“Not only is it possible, but I assure you, it is quite true. However, the D’ Vinci Code business is made up mainly of fairy tales.”

The world was full of magic. It always had been for her. This was one of those moments that just didn’t seem like some universal coincidence…it was truly enchanted.

“Really, that is who you are? Well, you must be a busy man and I am keeping you.”

“Not at all. I came to find you. I like your work very much.”

Summer could not stop the acceleration of her heart and the proud grin that broke over her lips to meet the blush that spread from her ears to her neck. “You own a glass factory…I’ve seen the glass from there….Venice…Murano …. I mean …but what I have seen is not specifically from your glass factory, I mean I don’t know, it might have been.” She stammered through the facts, sorting them with dawning amazement. “I can’t believe you are actually standing here.”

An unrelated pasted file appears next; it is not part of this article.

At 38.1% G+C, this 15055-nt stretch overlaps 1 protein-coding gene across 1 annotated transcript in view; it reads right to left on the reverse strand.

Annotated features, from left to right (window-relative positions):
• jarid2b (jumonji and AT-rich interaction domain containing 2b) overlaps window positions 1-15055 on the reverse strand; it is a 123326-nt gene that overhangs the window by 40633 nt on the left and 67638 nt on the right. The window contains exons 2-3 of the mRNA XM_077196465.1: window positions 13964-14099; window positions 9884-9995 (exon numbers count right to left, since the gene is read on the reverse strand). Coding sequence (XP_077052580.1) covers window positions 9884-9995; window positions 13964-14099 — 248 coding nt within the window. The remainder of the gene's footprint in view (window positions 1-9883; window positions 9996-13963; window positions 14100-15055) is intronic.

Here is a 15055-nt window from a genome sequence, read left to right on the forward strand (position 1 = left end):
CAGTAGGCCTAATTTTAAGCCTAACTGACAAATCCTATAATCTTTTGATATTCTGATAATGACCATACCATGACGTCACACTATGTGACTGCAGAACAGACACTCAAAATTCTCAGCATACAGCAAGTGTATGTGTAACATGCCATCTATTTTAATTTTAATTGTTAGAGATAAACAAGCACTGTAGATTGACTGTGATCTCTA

His golden eyes narrowed intensely. “Have you ever been there?” His voice dropped lower. “Have you met any of the glass masters of Venice?”

His fire surfaced higher with his question, dark and frightening.

She’d always wanted to go to Venice, to Murano, to see the masters of the glass.

For years she had gone to studios, events and consulted books in her hungry pursuit to absorb all there was to know about their work. She had spent endless hours comparing patterns and techniques. “I have met them through their glass.”